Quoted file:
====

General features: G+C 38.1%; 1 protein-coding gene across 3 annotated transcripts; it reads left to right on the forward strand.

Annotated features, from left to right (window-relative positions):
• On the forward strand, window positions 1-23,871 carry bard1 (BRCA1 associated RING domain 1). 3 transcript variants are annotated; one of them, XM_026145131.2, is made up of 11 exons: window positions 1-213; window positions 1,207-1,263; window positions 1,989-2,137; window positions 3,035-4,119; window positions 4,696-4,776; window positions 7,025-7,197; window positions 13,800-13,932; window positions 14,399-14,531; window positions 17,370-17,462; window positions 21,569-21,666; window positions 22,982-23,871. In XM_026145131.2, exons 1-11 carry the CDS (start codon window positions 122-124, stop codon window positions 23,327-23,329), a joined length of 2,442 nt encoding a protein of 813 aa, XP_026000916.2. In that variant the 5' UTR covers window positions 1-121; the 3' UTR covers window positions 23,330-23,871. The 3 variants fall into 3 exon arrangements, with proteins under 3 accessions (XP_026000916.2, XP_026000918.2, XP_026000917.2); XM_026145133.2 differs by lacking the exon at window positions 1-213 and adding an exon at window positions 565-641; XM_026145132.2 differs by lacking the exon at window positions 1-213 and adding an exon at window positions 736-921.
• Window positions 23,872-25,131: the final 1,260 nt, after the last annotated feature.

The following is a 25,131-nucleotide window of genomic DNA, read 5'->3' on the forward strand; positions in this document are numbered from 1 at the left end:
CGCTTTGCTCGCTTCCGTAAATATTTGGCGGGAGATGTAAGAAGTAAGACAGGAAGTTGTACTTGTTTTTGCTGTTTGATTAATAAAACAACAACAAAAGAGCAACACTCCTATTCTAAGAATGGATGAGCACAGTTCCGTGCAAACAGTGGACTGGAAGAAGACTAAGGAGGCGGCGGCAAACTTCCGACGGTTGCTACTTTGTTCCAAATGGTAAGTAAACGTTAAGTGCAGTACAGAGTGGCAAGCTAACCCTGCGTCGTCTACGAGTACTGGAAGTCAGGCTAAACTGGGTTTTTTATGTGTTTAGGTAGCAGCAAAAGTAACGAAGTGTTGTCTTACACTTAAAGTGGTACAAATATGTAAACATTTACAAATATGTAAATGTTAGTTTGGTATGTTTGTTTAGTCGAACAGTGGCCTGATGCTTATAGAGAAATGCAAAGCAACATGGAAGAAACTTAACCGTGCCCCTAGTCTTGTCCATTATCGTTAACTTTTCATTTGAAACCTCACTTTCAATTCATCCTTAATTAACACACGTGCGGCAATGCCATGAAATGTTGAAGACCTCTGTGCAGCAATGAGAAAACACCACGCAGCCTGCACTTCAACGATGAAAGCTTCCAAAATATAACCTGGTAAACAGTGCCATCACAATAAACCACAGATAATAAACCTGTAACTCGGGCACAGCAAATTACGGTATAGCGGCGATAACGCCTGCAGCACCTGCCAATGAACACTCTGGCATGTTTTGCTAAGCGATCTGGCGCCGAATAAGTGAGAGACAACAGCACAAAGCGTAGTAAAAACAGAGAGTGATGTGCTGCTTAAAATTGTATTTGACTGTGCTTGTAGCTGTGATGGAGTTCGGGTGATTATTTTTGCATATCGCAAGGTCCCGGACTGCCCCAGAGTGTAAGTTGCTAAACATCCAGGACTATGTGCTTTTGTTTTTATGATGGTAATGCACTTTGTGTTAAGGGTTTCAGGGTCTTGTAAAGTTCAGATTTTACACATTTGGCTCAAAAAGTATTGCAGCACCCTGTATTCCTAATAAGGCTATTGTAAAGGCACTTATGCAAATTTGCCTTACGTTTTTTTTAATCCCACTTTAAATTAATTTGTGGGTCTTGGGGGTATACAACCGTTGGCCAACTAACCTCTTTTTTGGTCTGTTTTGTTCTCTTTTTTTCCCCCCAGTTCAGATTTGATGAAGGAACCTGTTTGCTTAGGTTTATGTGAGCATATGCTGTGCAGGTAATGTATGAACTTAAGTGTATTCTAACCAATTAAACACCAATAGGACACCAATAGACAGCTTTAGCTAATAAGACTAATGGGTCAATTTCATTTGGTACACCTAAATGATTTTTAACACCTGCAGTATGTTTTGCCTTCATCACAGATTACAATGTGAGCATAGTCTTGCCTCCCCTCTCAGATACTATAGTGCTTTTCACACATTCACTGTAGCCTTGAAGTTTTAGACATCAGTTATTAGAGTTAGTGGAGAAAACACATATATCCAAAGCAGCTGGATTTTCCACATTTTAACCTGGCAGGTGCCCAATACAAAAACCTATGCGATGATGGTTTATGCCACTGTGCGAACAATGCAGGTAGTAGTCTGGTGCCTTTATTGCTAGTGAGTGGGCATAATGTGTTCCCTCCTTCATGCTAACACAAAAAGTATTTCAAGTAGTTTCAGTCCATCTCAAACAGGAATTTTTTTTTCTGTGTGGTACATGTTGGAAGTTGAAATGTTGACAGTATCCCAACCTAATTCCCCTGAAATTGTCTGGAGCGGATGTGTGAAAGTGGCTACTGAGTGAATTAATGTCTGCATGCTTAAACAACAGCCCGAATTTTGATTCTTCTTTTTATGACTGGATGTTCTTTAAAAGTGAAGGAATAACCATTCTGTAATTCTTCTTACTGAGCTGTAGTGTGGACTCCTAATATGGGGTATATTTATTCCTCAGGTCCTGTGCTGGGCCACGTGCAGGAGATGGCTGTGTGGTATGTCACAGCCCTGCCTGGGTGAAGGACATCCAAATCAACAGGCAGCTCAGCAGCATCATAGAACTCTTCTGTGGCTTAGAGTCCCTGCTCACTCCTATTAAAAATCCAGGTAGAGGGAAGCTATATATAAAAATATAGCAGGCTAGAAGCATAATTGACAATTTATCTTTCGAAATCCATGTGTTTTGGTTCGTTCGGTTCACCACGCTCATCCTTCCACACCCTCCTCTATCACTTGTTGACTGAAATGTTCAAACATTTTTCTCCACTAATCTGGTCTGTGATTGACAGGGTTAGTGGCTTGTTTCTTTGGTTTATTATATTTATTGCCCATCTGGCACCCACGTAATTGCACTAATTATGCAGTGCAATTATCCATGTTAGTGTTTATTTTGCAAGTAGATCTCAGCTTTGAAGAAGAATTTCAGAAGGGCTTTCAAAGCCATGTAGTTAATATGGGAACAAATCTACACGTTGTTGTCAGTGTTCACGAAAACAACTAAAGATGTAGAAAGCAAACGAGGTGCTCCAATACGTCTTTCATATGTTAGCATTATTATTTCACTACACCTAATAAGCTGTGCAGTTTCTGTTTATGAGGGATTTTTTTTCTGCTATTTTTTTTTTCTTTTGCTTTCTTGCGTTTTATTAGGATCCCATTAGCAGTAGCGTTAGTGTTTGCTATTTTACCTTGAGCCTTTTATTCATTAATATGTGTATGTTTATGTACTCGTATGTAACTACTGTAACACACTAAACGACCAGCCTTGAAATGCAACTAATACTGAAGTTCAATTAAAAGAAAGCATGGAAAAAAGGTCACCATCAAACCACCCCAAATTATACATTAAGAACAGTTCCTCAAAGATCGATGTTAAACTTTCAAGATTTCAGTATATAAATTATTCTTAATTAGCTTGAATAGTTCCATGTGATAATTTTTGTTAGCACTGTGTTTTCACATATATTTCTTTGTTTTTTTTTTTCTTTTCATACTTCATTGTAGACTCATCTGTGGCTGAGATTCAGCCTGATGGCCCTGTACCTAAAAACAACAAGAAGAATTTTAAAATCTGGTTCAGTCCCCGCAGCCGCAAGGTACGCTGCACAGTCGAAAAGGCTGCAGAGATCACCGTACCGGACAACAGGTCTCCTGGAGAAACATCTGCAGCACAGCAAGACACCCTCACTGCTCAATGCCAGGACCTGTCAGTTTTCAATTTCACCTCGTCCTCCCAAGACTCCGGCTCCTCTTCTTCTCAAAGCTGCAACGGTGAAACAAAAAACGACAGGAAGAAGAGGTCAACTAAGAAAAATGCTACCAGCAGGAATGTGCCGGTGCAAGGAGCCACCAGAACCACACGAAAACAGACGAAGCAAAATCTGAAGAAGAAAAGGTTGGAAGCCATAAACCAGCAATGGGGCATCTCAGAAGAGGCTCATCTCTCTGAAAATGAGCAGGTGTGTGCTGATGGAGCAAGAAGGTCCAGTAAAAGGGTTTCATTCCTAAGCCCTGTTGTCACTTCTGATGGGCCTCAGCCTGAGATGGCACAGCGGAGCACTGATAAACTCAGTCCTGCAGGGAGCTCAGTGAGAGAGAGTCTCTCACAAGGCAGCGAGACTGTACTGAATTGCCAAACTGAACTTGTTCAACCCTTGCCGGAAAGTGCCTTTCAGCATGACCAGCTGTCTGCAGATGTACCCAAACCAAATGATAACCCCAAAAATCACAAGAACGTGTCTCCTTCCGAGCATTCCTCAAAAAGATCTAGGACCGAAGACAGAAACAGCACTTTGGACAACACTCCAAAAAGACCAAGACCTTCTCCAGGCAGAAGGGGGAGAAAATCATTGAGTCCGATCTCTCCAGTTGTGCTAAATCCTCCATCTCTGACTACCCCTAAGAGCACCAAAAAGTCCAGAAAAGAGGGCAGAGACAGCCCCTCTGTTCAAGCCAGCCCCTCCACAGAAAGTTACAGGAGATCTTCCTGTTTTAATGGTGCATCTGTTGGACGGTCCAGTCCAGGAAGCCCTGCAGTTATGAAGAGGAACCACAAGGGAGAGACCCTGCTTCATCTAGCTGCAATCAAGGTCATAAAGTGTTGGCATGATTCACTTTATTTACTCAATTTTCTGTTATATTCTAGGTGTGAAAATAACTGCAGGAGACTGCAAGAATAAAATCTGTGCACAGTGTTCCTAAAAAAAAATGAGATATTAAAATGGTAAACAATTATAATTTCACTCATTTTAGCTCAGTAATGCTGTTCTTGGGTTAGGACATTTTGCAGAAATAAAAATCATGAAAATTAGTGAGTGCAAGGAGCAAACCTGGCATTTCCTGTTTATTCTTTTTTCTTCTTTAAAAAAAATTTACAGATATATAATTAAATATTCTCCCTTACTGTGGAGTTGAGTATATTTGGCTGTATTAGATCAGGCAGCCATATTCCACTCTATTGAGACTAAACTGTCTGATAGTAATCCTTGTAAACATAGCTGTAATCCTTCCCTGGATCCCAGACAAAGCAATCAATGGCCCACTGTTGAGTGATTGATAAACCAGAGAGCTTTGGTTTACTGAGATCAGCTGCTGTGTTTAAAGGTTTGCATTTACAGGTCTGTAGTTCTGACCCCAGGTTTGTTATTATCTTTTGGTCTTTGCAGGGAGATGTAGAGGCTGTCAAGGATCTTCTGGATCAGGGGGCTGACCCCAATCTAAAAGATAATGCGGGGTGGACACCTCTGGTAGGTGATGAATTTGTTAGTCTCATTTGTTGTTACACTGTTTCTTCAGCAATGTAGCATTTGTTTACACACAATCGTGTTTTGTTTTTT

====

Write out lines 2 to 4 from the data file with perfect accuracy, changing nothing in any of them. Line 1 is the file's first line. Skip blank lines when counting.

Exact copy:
Annotated features, from left to right (window-relative positions):
• On the forward strand, window positions 1-23,871 carry bard1 (BRCA1 associated RING domain 1). 3 transcript variants are annotated; one of them, XM_026145131.2, is made up of 11 exons: window positions 1-213; window positions 1,207-1,263; window positions 1,989-2,137; window positions 3,035-4,119; window positions 4,696-4,776; window positions 7,025-7,197; window positions 13,800-13,932; window positions 14,399-14,531; window positions 17,370-17,462; window positions 21,569-21,666; window positions 22,982-23,871. In XM_026145131.2, exons 1-11 carry the CDS (start codon window positions 122-124, stop codon window positions 23,327-23,329), a joined length of 2,442 nt encoding a protein of 813 aa, XP_026000916.2. In that variant the 5' UTR covers window positions 1-121; the 3' UTR covers window positions 23,330-23,871. The 3 variants fall into 3 exon arrangements, with proteins under 3 accessions (XP_026000916.2, XP_026000918.2, XP_026000917.2); XM_026145133.2 differs by lacking the exon at window positions 1-213 and adding an exon at window positions 565-641; XM_026145132.2 differs by lacking the exon at window positions 1-213 and adding an exon at window positions 736-921.
• Window positions 23,872-25,131: the final 1,260 nt, after the last annotated feature.